August 18, 2009
Improved Blood Circulation in Coronary Heart Disease
The reaction causing bioactivation is not well understood
So-called nitrovasodilators such as nitroglycerin have been used effectively in the treatment of angina pectoris in coronary heart disease for more than century. Within the human body, nitric oxide (NO) is released from the nitroglycerin and in turn stimulates an enzyme that dilates the arteries and thus improves blood circulation. In 1998, Robert F. Furchgott, Ferid Murad and Louis Ignarro were awarded the Nobel Prize for Medicine for their discoveries that nitric oxide is not only released from drugs but is being produced endogenously in the body and has an important function as a signaling molecule in the cardiovascular system.
The molecular mechanism of NO release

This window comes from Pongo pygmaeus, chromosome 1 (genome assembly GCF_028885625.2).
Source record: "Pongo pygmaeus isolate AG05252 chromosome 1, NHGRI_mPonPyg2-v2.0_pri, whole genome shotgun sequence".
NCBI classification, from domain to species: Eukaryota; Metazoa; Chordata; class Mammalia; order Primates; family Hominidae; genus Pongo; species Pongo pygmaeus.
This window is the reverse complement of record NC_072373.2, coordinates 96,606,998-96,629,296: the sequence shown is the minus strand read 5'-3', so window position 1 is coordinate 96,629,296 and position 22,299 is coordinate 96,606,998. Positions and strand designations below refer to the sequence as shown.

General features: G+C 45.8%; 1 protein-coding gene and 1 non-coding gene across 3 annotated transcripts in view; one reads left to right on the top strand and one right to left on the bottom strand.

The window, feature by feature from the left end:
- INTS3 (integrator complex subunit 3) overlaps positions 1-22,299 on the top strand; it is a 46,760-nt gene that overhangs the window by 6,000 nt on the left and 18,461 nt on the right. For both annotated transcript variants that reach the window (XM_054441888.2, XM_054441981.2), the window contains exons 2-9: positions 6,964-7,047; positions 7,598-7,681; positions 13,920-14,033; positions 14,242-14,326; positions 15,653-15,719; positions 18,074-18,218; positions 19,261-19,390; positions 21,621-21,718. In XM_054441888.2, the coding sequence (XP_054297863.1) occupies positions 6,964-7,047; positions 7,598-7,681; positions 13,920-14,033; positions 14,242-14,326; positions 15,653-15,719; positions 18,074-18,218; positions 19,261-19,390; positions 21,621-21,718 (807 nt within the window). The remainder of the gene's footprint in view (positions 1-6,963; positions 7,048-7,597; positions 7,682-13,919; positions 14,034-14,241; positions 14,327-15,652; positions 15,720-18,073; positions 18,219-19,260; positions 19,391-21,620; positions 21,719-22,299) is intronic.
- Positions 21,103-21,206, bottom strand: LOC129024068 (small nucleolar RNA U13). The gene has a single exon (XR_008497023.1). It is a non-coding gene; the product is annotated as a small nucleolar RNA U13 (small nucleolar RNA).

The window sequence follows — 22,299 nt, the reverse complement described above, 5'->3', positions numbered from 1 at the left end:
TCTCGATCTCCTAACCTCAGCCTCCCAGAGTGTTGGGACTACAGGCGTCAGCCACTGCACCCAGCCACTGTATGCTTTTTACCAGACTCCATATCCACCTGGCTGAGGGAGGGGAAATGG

The positive effect of nitrovasodilators entirely depends on the release of NO or chemically related molecules within the vascular smooth muscle cells, the so called bioactivation. In 2002, Stamler and coworkers were able to identify mitochondrial aldehyde dehydrogenase-2 (ALDH2) as the enzyme responsible for bioactivation of nitroglycerin. ALDH2 is also involved in the decomposition of toxic metabolites of alcohol. Researchers from Bochum and Graz investigated the ALDH2-catalyzed bioactivation of nitroglycerin by exchanging amino acids to identify residues essential for NO release, thereby gaining insight into the catalyzed reaction. Dr. Michael Russwurm pointed out that a better understanding of bioactivation of nitrovasodilators at the molecular level is not only important for the therapeutic use of known NO donors, but also for the possible development of new NO-releasing agents. E.g. an altered bioactivation could reduce the well-known phenomenon of tolerance, i.e. the loss in efficacy of nitrovasodilators.
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